HPU Poll: NC Likely Voters Prefer Clinton, Burr and Cooper

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hpu-poll-presidential-election-oct-2016HIGH POINT, N.C., Oct. 10, 2016 – The High Point University Poll’s most recent survey of North Carolina’s likely voters finds remarkable stability with Hillary Clinton receiving support from 43 percent of likely voters and Donald Trump receiving support from 42 percent of likely voters. The percentages from this survey were calculated to include respondents who said they didn’t know exactly who they’d vote for, but were leaning one way or the other. These results are nearly identical to the poll’s September findings.

The other two top of the ballot races in North Carolina show Attorney General Roy Cooper with 49 percent support from likely voters, compared to incumbent Gov. Pat McCrory’s 42 percent when taking into account leaning voters. Cooper had support of 50 percent of the likely voters interviewed for the September poll, and 41 percent of likely voters supported McCrory.

hpu-poll-nc-governor-election-oct-2016Incumbent U.S. Senator Richard Burr has 47 percent support from likely voters including leaners, compared to 42 percent for challenger Deborah Ross. The September HPU Poll found Burr and Ross with 45 percent and 43 percent support, respectively.

Libertarian candidates Gary Johnson, Sean Haugh and Lon Cecil receive support from 8, 6 and 3 percent of likely voters in their races for president, U.S. Senate and North Carolina Governor, respectively.

The poll also finds that 49 percent of the likely voters in the survey approve of President Barack Obama’s job performance, while 46 percent disapprove. This can be compared to his job approval rating of 40 percent among likely voters during mid-October of 2014.

hpu-poll-us-senate-election-oct-2016“These numbers underscore the earlier HPU Poll’s findings as well as what many other surveys of North Carolina voters are showing,” says Dr. Martin Kifer, associate professor of political science and director of the HPU Poll. “If the races continue to develop as this poll indicates, we may see some voters splitting tickets and affecting the top tier races.”

The poll also finds that barely more than one-fifth (22 percent) of the same respondents believe the country is headed in the right direction, versus almost three-quarters (73 percent) who see the country as being on the wrong track.

When North Carolina likely voters were asked if they’d vote for the Republican or Democratic candidate within their congressional district, 45 percent of likely voters said they’d support the Republican candidate, whereas 42 percent hpu-poll-obama-job-approval-oct-2016said they’d support the Democratic candidate. Although not a statistically significant change, the previous HPU Poll found the Republican candidate received 43 percent of likely voter support whereas the Democratic candidate received 46 percent.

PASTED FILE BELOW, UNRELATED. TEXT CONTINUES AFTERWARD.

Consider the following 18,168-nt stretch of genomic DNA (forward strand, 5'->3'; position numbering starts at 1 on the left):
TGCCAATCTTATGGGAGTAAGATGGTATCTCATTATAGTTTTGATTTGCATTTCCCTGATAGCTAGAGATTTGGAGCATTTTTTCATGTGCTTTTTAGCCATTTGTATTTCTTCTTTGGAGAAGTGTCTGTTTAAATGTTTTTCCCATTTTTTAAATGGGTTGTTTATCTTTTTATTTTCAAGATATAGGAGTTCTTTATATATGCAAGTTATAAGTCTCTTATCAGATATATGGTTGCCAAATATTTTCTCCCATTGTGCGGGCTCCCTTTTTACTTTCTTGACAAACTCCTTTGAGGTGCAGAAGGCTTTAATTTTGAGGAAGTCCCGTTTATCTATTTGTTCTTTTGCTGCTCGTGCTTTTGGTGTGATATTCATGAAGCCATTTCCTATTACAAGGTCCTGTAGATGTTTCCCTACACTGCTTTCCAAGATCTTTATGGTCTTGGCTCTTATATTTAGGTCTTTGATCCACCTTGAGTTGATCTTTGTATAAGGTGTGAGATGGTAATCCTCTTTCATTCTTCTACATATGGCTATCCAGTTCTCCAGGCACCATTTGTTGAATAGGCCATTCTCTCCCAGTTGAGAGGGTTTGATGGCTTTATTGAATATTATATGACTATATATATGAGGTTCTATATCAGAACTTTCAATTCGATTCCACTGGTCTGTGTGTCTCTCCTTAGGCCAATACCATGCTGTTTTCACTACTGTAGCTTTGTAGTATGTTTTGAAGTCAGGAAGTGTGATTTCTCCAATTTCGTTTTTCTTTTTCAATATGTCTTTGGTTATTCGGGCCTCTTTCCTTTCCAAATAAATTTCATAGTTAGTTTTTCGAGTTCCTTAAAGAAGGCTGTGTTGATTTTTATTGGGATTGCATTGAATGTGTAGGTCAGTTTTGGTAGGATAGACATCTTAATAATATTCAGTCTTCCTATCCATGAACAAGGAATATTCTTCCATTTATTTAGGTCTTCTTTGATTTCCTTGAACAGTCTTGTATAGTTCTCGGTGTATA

“These voters still feel negative about the direction of the country, but relatively positive about the president,” says Brian McDonald, the associate director of the HPU Poll and adjunct professor. “We will see if recent events do anything to shake up voters’ views of these fundamental indicators or the candidates themselves.”

 

Likely voters – Presidential race in North Carolina

If the election for President of the United States were held today would you be voting for Republican Donald Trump, Democrat Hillary Clinton, or Libertarian Gary Johnson?

[ASKED ONLY OF PEOPLE WHO SAID THEY DID NOT KNOW WHO THEY WOULD CHOOSE] Are you leaning toward voting for Republican Donald Trump, Democrat Hillary Clinton, or Libertarian Gary Johnson?

Donald Trump (R) – 42 percent
Hillary Clinton (D) – 43 percent
Gary Johnson (L) – 8 percent
(Don’t know) – 4 percent
(Refused) – 2 percent

(North Carolina likely voter sample surveyed between Oct. 1 and 6, n = 479 and margin of sampling error approximately = +/- 4.5 percent)

 

Likely voters – U.S. Senate race in North Carolina

If the election for United States Senate were held today would you be voting for Republican Richard Burr, Democrat Deborah Ross, or Libertarian Sean Haugh [PRONOUNCED “HAW”]?

[ASKED ONLY OF PEOPLE WHO SAID THEY DID NOT KNOW WHO THEY WOULD CHOOSE]  Are you leaning toward voting for Republican Richard Burr, Democrat Deborah Ross, or Libertarian Sean Haugh?

Richard Burr (R) – 47 percent